10712 255th St E, Graham, WA
Designer inspired fixtures and finishes on the inside AND a spectacular, secluded setting on the outside. It’s a winning combination. Jeff, Mark and Miles recently listed this sophisticated single story three bed, two bath Contemporary in Graham. Nicely sited at the end of a quiet street, this beautifully landscaped 3/4 acre property offers a welcome sense of privacy and retreat.
- Updated kitchen
- Stainless LG appliances
- Family room
- Home office
- Master suite
- Newer bamboo floors
- Three zone in-floor radiant heat
- On-demand hot water
- Attached 4 car garage with RV parking
- Enclosed shop with a dedicated air-handling and filtration system
- Studio/shed with electricity
At the heart of the house is this tastefully updated kitchen with vaulted ceilings and a butcher block topped breakfast bar. Additional features include Corian counters, stainless LG appliances, a wine cooler, a central island with cook top, a pantry and a French door to a covered deck. Perfect for entertaining.
The family room blends clean, crisp lines with interesting design elements like an industrial ceiling fan and an exposed wood support beam.
Just when you think things can’t get any better, all you have to do is step outside. An expansive Trex deck on the back side of the house offers multiple areas for entertaining.
This meticulously maintained property includes mature landscaping, fruit trees, raised planting beds, a studio/shed with electricity and a daylight basement with additional covered parking and an enclosed shop.
Graham is a rural community just south of Puyallup and east of Joint Base Lewis McChord (JBLM), approximately 20 miles from downtown Tacoma. Originally part of the traditional lands of the Nisqually and Puyallup tribes, the area was settled in the early 1900s by workers for the Cascade Timber Company, one of the first outfits to start harvesting timber in the area. Logging camps and mills soon followed, and a number of business were established in the area to support them, including a barbershop, a blacksmith, feed and supplies, an auto and tractor repair shop, a meat market, cold storage lockers, a tavern and a restaurant. As timber resources dwindled in the mid-1900s, residents began to commute out of the area for work. Graham remains a good option for people seeking a rural home life in commuting distance of Tacoma, Olympia and JBLM.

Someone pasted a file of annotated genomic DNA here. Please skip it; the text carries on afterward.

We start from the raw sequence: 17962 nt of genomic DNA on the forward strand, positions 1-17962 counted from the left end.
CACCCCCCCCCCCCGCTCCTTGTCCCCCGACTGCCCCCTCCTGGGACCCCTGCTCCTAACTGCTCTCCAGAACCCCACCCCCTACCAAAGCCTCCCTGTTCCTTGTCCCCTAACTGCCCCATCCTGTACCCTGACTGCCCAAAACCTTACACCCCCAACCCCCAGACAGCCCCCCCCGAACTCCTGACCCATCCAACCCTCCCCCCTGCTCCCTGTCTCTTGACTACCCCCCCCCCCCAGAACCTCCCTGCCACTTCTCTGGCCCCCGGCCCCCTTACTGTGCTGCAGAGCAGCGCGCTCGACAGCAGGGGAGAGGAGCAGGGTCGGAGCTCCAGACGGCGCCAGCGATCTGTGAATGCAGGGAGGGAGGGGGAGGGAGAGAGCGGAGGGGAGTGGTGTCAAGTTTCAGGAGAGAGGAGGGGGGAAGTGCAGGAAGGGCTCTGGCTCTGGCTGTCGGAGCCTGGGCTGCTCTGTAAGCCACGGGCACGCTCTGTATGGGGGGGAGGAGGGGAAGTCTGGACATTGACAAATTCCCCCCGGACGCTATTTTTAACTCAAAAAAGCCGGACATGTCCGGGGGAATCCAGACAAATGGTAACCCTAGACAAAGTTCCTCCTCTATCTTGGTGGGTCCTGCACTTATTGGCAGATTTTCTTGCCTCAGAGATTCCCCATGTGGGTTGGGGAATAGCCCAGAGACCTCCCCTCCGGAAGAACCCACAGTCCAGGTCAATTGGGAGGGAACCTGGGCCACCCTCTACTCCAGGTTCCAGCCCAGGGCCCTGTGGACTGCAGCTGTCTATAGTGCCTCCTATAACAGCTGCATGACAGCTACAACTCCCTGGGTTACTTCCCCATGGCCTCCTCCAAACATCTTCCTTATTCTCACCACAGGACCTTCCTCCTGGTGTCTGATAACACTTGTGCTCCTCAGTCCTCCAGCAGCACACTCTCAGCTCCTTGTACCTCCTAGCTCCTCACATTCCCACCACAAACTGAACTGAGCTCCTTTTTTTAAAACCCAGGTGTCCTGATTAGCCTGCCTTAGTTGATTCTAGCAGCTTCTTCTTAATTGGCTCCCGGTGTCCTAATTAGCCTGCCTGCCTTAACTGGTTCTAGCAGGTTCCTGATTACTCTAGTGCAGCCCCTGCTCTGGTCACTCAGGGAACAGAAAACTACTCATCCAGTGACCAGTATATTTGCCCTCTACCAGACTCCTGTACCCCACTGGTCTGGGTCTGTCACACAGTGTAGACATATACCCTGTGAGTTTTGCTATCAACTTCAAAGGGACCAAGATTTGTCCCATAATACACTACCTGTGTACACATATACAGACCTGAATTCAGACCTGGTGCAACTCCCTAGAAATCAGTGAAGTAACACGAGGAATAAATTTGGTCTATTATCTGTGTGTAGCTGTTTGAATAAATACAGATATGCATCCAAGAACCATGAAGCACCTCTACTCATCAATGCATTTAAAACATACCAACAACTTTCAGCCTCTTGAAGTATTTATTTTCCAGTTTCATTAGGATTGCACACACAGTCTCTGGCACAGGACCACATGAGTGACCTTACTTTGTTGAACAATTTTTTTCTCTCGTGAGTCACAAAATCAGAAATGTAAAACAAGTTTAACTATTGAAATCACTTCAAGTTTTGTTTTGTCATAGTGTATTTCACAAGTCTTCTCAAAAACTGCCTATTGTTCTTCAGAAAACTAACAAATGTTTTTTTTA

For additional photos and detailed information about this property, please visit 10712-255th.com.
South Sound Property Group is a top-producing Real Estate Team with Windermere Professional Partners, specializing in residential real estate in Tacoma, Gig Harbor, University Place and Lakewood.
In response to increasing buyer demand for housing in Pierce County and a persistent shortage of inventory, developers have been building new homes in Gig Harbor at a rapid rate. The Gig Harbor City Council recently responded to this development boom by passing a building moratorium on new residential development applications, forcing developers to put upcoming projects on hold.
I’ve had questions from several clients about what this moratorium means and whether or not they should be concerned about what that does to their plans to buy and sell property in Gig Harbor. As a result, I’ve decided to share the information here that I’ve recently been discussing with them.